Charles Hamelin has won the men’s 1500 metres short track speed skating gold medal at the Sochi 2014 Olympic Winter Games.
On Monday, the older of the two Hamelin brothers at the Olympics quickly became Team Canada’s final hope for a medal in the event after younger brother François finished out of the top two in the first semifinal and relegated to Final B. Teammate Michael Gilday was penalized in the next race, putting the weight of the country on Charles’ capable speed skating blades.
Hamelin won the third semifinal with a time of 2:14:48 before his start-to-finish dominant display in Final A, where he led all but three of the 13 laps for his gold medal in 2:14.98.
Tianyu Han of China came second and Victor An, who now represents Russia after previously skating for South Korea, was third.
“I felt very strong and showed I was the strongest skater,” Hamelin said following the final.
“It’s not my best distance, but I had a really good start and was able to control the race afterwards. I am looking forward to continue that strong this week.”
Hamelin made history by becoming only the fourth person to win an Olympic gold medal in three different short track events. His latest gold will join the 500m and 5000m relay medals in Vancouver 2010. Hamelin also has a silver from Turin 2006 in the 5000m relay.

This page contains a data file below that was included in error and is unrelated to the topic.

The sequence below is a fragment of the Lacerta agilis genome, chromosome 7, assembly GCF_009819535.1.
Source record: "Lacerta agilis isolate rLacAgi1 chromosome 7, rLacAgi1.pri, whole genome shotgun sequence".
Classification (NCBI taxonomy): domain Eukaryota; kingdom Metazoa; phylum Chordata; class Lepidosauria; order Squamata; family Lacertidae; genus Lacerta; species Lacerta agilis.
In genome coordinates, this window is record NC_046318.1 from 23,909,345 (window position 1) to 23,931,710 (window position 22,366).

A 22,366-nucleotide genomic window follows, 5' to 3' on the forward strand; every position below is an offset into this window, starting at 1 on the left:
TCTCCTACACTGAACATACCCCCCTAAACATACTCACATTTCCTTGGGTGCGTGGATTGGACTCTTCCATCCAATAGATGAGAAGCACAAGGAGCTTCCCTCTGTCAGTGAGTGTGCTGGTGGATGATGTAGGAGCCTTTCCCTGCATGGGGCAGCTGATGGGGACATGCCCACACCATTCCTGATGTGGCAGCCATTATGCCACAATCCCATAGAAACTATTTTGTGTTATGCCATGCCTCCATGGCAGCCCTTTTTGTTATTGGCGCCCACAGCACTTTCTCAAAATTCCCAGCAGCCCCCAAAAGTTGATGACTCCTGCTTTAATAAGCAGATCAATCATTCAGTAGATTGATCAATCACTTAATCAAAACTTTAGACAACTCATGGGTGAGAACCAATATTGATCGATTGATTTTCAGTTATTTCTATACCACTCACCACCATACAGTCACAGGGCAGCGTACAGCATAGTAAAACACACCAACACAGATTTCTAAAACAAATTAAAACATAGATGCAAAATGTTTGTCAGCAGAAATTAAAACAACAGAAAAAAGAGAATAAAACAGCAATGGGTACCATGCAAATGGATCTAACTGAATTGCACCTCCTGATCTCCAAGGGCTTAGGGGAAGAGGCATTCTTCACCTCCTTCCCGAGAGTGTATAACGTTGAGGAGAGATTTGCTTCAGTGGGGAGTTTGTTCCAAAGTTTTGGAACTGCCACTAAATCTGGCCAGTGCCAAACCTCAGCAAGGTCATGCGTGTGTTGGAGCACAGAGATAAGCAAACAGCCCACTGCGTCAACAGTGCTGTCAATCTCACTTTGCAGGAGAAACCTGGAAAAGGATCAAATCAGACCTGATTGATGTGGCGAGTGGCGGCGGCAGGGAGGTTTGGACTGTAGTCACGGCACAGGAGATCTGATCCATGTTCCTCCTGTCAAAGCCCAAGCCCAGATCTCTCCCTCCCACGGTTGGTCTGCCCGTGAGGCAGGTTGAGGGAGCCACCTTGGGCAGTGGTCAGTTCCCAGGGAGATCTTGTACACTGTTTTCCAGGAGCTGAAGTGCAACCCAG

This was the fourth career medal for Hamelin, tying him with Éric Bédard and Gaétan Boucher. That places him second on the all-time list of Canadian male Winter Olympic medallists behind Marc Gagnon and Francois-Louis Tremblay who each have five.
Hamelin also equalled the all-time Canadian record for most gold medals at the Olympic Winter Games with three.
Already among the legends, Hamelin – of Sainte-Julie, Québec – could become the most decorated Canadian Olympian of all time with three events (500m, 1000m and 5000m relay) yet to come in Sochi.
“Of course I want to be on the podium again. But this is short track and it’s a tough sport,” Hamelin said looking ahead to the week.
Quizzed about his fourth medal, Hamelin was blunt in his assessment that it took too long to get there. “Vancouver was a disappointment, so I wanted to come back strong here. I have put so much work into it.”
That he did and Canada is grateful for it.